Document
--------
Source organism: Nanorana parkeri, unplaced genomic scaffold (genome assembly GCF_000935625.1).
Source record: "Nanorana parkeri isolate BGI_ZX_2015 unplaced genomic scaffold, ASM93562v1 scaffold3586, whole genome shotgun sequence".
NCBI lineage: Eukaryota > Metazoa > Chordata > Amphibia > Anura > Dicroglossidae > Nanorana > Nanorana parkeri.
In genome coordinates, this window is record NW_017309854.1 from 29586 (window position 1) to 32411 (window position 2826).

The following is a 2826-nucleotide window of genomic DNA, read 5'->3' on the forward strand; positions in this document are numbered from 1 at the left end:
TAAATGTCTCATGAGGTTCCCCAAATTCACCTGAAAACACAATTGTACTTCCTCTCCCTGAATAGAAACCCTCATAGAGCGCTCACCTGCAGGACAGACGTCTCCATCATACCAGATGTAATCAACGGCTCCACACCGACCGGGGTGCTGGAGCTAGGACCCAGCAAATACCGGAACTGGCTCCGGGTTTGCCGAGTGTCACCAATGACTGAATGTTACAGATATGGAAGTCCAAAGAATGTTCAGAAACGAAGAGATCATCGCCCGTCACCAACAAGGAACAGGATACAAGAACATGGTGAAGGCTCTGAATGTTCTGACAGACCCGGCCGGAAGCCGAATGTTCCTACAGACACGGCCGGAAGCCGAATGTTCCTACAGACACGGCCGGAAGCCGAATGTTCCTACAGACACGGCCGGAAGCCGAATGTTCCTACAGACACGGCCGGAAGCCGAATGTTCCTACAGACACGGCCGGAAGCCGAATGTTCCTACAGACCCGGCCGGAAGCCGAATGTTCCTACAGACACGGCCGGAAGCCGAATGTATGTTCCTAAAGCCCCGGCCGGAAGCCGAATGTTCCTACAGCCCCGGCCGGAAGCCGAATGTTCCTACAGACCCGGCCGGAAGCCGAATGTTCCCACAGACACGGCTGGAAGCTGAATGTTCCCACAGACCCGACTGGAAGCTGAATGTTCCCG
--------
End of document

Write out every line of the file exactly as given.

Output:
Source organism: Nanorana parkeri, unplaced genomic scaffold (genome assembly GCF_000935625.1).
Source record: "Nanorana parkeri isolate BGI_ZX_2015 unplaced genomic scaffold, ASM93562v1 scaffold3586, whole genome shotgun sequence".
NCBI lineage: Eukaryota > Metazoa > Chordata > Amphibia > Anura > Dicroglossidae > Nanorana > Nanorana parkeri.
In genome coordinates, this window is record NW_017309854.1 from 29586 (window position 1) to 32411 (window position 2826).

The following is a 2826-nucleotide window of genomic DNA, read 5'->3' on the forward strand; positions in this document are numbered from 1 at the left end:
TAAATGTCTCATGAGGTTCCCCAAATTCACCTGAAAACACAATTGTACTTCCTCTCCCTGAATAGAAACCCTCATAGAGCGCTCACCTGCAGGACAGACGTCTCCATCATACCAGATGTAATCAACGGCTCCACACCGACCGGGGTGCTGGAGCTAGGACCCAGCAAATACCGGAACTGGCTCCGGGTTTGCCGAGTGTCACCAATGACTGAATGTTACAGATATGGAAGTCCAAAGAATGTTCAGAAACGAAGAGATCATCGCCCGTCACCAACAAGGAACAGGATACAAGAACATGGTGAAGGCTCTGAATGTTCTGACAGACCCGGCCGGAAGCCGAATGTTCCTACAGACACGGCCGGAAGCCGAATGTTCCTACAGACACGGCCGGAAGCCGAATGTTCCTACAGACACGGCCGGAAGCCGAATGTTCCTACAGACACGGCCGGAAGCCGAATGTTCCTACAGACACGGCCGGAAGCCGAATGTTCCTACAGACCCGGCCGGAAGCCGAATGTTCCTACAGACACGGCCGGAAGCCGAATGTATGTTCCTAAAGCCCCGGCCGGAAGCCGAATGTTCCTACAGCCCCGGCCGGAAGCCGAATGTTCCTACAGACCCGGCCGGAAGCCGAATGTTCCCACAGACACGGCTGGAAGCTGAATGTTCCCACAGACCCGACTGGAAGCTGAATGTTCCCG